Well so far the evidence points to the fact that they have been successful 100 percent of the time whisking away evidence.   Why would they change methodology?    We have so many stories, and that is just what they are,    about BF injured or dead, being hauled away by State and Federal Authorities.     Mt St Helens eruption,   forest fires,  BF  hit and killed by truck hauled away,  etc.     Throw in a few about teams of military members hunting down problem BF.   I was involved in an encounter with a military helicopter operation.   While I have no idea  if what they were up to involved BF,   they were sure interested in me, when they saw me observing the operation.   A navy  Sea King helicopter operating in the Gifford Pinchot forest smacks of Navy Seal operations to me.   I have to think that some of these alleged events are based on fact rather than wishful thinking by BF advocates.  If just one of these are based on fact,  some components of the government is dirty and involved in a cover up.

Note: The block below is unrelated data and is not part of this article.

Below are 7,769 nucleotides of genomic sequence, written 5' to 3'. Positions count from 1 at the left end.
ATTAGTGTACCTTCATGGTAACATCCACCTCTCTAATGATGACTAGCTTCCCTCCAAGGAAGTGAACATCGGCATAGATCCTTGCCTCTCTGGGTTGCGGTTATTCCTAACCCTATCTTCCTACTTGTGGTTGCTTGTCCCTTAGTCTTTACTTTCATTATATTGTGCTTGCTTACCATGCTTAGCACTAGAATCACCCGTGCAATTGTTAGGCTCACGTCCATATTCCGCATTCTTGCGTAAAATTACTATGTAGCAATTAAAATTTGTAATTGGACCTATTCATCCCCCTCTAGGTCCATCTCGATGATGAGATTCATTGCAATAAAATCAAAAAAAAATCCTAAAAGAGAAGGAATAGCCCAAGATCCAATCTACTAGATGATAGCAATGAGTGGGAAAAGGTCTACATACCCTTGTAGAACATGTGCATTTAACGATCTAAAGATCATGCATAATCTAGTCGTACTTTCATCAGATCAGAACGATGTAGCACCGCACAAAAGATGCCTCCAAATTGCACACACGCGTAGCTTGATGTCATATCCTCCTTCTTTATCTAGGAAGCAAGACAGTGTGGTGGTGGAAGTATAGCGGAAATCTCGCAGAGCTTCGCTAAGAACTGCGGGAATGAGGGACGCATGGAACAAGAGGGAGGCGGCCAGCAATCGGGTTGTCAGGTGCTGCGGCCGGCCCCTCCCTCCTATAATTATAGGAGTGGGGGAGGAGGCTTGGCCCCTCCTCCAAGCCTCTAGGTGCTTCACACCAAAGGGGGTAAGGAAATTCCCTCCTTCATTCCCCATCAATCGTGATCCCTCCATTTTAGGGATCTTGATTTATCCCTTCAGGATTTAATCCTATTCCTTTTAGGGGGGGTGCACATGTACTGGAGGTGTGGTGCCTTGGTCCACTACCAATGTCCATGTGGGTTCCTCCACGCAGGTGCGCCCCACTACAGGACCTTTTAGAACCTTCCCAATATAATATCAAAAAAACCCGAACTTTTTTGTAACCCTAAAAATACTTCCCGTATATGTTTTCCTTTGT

For those that think our government is clean only have to look at planned genocide  conducted against the First Peoples of the United States.    It is part of the government DNA to stomp on what it considers dissidents or troublemakers.      This has continued right up to present times with people getting killed in the process.  

 

 

It is fascinating.  The whole acknowledgment of the species and the cover ups.  And the cover up isn't just for one reason (its fir the logging industry/etcs.)  It opens up pandoras box and from there it branches off into other things like the economy, public reception, why didnt they acknowledge this 50 years ago?  what else is out there?  does sasquatch nao become an endangered species etc etc etc etc etc.